One of the office lease clauses tenants should pay attention to is the assignment clause. The basic idea behind the assignment clause to allow the tenant to assign the entire lease to a sub-tenant, the assignee, if need be. Typically, an assignment will require the landlord's approval in writing. The assignee must be qualified and the assignment is made without the release of the assignor’s liability. What this means is that you, the original tenant, will still be financially responsible to pay the rent in the event the assignee fails to make payments. This can add quite a liability on your financial statement.
There are ways to try to get around this. The first and foremost important requirement is that the assignee's financial statement is comparable or better to that of the original tenant’s. If that is the case very often you can negotiate with the landlord to a release after a period of time in which the assignee has paid rent on time and that the assignee is never in default of the lease during that time period. Another way to achieve a release is through a buyout option. If the subtenant is creditworthy you could offer the landlord a sum of money to release you from any future obligation.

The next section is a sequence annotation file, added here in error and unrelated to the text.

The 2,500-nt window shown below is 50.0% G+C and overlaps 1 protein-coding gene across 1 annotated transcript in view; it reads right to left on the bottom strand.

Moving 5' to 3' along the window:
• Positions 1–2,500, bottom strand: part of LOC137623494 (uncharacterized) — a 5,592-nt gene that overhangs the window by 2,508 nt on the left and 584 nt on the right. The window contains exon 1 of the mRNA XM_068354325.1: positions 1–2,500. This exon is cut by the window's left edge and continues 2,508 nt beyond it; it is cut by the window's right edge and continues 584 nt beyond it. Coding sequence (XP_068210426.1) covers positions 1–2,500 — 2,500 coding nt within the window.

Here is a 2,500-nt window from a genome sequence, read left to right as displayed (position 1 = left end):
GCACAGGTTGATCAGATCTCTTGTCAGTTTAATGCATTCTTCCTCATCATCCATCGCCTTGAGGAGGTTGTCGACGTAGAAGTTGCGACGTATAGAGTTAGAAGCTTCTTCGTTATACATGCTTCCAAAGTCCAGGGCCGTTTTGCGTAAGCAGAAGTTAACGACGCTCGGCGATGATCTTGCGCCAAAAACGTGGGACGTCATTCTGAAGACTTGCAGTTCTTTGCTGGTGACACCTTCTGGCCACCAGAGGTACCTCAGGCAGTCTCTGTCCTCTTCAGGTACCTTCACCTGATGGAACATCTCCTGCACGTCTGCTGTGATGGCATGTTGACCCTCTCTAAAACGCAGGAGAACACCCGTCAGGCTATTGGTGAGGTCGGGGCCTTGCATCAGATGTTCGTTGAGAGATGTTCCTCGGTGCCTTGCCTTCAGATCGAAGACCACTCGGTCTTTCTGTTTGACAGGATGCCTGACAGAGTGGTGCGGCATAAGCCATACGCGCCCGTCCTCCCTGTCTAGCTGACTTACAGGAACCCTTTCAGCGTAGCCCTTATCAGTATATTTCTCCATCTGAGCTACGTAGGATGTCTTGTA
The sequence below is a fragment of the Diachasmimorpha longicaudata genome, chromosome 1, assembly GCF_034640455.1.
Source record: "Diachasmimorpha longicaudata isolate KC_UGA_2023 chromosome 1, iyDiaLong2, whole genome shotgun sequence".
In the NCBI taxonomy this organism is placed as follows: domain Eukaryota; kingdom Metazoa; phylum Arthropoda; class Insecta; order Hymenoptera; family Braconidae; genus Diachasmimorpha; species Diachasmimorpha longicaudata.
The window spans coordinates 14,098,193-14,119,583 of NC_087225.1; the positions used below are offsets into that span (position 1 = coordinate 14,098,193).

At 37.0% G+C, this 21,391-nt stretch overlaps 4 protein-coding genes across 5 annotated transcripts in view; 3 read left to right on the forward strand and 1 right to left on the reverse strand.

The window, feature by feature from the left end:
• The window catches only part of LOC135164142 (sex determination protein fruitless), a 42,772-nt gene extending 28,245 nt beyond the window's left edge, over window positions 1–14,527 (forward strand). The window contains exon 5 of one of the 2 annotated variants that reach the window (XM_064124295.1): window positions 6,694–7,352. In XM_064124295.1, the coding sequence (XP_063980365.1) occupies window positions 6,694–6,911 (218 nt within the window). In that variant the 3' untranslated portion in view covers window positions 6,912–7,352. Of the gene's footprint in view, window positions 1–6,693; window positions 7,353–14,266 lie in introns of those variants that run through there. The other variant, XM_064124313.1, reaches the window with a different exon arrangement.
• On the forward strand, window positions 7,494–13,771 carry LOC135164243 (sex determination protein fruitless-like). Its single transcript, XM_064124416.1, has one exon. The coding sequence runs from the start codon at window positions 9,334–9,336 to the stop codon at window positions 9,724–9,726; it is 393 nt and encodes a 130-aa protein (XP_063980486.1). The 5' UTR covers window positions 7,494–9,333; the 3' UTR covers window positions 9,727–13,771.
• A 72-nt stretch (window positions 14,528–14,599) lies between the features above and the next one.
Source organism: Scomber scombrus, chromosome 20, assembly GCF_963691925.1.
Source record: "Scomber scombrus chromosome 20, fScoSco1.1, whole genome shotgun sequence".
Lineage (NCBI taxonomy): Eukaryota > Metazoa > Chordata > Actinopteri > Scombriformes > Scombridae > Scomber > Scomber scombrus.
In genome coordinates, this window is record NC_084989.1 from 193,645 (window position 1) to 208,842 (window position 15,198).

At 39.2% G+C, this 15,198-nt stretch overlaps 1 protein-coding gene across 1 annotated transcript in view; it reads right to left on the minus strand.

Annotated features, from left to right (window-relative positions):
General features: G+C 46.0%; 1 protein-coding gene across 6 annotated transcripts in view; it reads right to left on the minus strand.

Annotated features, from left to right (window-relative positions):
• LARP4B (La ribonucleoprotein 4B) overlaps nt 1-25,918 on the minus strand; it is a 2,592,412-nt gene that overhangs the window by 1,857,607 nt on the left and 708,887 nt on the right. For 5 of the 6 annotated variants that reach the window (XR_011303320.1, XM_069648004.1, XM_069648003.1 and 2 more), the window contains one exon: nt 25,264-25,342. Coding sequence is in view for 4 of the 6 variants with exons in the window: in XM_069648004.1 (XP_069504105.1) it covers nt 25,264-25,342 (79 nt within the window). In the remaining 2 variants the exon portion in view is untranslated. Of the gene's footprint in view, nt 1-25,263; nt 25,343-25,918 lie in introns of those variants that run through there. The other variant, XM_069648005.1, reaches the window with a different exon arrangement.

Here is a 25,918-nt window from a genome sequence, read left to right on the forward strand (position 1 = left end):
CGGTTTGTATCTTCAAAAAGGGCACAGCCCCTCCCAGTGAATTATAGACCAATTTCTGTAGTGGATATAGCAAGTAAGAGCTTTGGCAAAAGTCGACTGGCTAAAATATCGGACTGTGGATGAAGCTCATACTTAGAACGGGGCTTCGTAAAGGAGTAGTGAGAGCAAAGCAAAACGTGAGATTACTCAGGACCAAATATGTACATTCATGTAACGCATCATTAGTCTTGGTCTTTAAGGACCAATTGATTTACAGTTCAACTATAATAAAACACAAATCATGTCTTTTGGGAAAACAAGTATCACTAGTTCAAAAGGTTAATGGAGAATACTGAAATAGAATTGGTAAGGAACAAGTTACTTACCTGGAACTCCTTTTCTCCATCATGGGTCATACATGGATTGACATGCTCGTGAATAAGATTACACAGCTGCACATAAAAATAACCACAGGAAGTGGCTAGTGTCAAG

Of course, the best way to go about this is to engage the services of a tenant representative when you anticipate the need to assign the lease, whether it is to downsize or to upsize. Tenant reps not only are intimately familiar with the market in helping you relocate, but also knowledgeable about the landlords in the area and what they may be willing to negotiate. If the tenant rep has brought other tenants to the building, the landlord may be interested in staying on their good side, in order to bring more future business.
By: James OsgoodOffice Leasing Tips , Office Rental , Office Space Negotiations